Boston College chemists have developed a new chemical synthesis methodology that converts chemicals known as alpha-olefins into new organic compounds. By combining a pair of catalytic reactions in sequence, the researchers converted inexpensive and plentiful chemicals into new boron-containing organic compounds prized by researchers.
The team reports in the current online edition of the journal Nature that their advance employed two catalytic reactions – one developed in their Boston College lab and another developed by colleagues at MIT. Combining the two reactions in a sequential process resulted in an unprecedented reaction that offered high levels of purity and selectivity, according to the lead researcher, Boston College Professor of Chemistry James P. Morken.
"We developed the first reaction to convert alpha-olefins into new boron compounds," said Morken. "The second reaction is a palladium-catalyzed reaction that uses a catalyst developed by a team at MIT. Together, these two reactions result in an unprecedented reaction process that works extremely well."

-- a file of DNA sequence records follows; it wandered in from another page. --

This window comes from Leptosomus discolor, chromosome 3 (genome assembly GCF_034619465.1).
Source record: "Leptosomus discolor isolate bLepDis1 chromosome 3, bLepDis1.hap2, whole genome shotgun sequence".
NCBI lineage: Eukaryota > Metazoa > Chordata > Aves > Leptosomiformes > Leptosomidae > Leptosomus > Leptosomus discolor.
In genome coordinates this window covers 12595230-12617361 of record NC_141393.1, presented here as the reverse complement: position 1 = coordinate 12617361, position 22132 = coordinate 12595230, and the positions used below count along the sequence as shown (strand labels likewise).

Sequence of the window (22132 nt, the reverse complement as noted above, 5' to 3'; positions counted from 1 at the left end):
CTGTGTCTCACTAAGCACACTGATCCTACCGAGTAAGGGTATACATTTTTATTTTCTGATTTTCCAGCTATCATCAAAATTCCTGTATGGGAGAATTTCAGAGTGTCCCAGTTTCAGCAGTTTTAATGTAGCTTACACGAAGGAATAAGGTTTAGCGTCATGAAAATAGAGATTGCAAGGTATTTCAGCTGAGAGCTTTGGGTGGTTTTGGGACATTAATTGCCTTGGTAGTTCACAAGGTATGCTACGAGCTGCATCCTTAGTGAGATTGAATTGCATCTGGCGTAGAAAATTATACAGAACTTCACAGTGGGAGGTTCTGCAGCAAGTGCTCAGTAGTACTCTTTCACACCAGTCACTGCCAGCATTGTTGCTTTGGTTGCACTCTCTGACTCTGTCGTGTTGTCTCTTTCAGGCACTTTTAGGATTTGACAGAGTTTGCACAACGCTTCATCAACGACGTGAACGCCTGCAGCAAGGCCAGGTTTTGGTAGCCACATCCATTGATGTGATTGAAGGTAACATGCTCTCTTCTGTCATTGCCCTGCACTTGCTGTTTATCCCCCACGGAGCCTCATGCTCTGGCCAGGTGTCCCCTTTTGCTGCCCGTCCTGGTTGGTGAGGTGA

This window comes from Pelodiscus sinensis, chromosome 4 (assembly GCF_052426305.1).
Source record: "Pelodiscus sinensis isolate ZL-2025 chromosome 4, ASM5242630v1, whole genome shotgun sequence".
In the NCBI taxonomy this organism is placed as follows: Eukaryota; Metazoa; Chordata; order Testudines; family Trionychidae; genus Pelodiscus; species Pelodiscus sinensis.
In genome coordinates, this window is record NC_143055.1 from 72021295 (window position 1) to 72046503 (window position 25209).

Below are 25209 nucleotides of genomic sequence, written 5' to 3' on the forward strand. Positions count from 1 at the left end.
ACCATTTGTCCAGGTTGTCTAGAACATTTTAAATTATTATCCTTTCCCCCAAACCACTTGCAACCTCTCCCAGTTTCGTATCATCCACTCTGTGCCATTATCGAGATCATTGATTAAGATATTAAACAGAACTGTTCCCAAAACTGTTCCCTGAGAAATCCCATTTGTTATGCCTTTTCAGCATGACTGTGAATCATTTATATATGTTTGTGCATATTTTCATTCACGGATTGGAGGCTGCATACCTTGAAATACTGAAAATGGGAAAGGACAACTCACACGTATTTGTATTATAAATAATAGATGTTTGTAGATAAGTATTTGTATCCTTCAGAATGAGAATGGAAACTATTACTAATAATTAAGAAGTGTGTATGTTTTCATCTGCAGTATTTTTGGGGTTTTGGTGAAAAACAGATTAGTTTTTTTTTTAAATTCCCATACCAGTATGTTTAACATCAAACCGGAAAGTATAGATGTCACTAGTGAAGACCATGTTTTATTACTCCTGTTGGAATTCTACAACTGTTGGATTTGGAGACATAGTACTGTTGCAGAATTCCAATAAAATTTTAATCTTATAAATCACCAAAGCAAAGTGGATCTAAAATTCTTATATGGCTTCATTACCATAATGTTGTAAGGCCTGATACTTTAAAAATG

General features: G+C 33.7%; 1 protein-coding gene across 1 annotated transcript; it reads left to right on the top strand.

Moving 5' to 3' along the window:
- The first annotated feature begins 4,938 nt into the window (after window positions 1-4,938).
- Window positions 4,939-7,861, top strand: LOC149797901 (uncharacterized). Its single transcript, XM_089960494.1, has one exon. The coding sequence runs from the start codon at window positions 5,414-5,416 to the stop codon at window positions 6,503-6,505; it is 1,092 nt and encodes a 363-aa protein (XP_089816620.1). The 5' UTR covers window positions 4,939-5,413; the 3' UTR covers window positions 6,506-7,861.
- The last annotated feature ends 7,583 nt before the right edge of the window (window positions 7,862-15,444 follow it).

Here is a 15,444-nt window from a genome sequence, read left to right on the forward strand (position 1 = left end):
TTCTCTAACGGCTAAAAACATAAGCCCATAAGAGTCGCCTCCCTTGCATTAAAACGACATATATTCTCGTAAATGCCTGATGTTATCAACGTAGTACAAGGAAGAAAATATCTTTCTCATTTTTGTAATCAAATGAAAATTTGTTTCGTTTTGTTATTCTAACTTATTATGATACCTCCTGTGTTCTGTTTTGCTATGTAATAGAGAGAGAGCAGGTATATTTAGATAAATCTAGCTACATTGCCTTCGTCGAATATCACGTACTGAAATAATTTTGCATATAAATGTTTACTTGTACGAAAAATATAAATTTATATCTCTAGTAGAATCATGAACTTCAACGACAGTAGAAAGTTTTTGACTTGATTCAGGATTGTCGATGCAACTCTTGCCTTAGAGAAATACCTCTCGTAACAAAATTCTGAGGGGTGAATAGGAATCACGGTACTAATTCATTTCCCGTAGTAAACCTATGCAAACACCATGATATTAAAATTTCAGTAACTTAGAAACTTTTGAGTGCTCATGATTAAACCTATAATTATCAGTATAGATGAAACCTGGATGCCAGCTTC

Organic chemists face the challenge of developing new compounds, such as medicines and materials, in a more efficient manner. A driving influence is to produce innovative compounds through simpler, more efficient processes that generate less waste and reduce costs, in particular through the use of readily available chemicals.
The team was surprised by the high level of reactivity in the boron-containing compounds from the first reaction, Morken said. The findings considerably expand the applications of alpha-olefins, a group of organic compounds distinguished by having a double bond at the primary, or alpha, position of their structure. While alpha-olefins are naturally occurring feedstocks that are usually converted into plastics, the increased reactivity that results from adding two boron atoms makes them suitable for wider range of research applications.
Morken said the new methodology should allow for the rapid and efficient production of important compounds from raw chemical feedstocks. As an example, the team used the new process to convert propene gas into phenethylamines, which are an important class of therapeutics, Morken said. In another application, the team used this new method of catalytic reactions to convert another alpha-olefin into pregabalin, which has been used in a variety of pain management drugs.
Morken conducted the research with doctoral students Scott Mlynarski and Chris Schuster, both co-authors of the Nature report.
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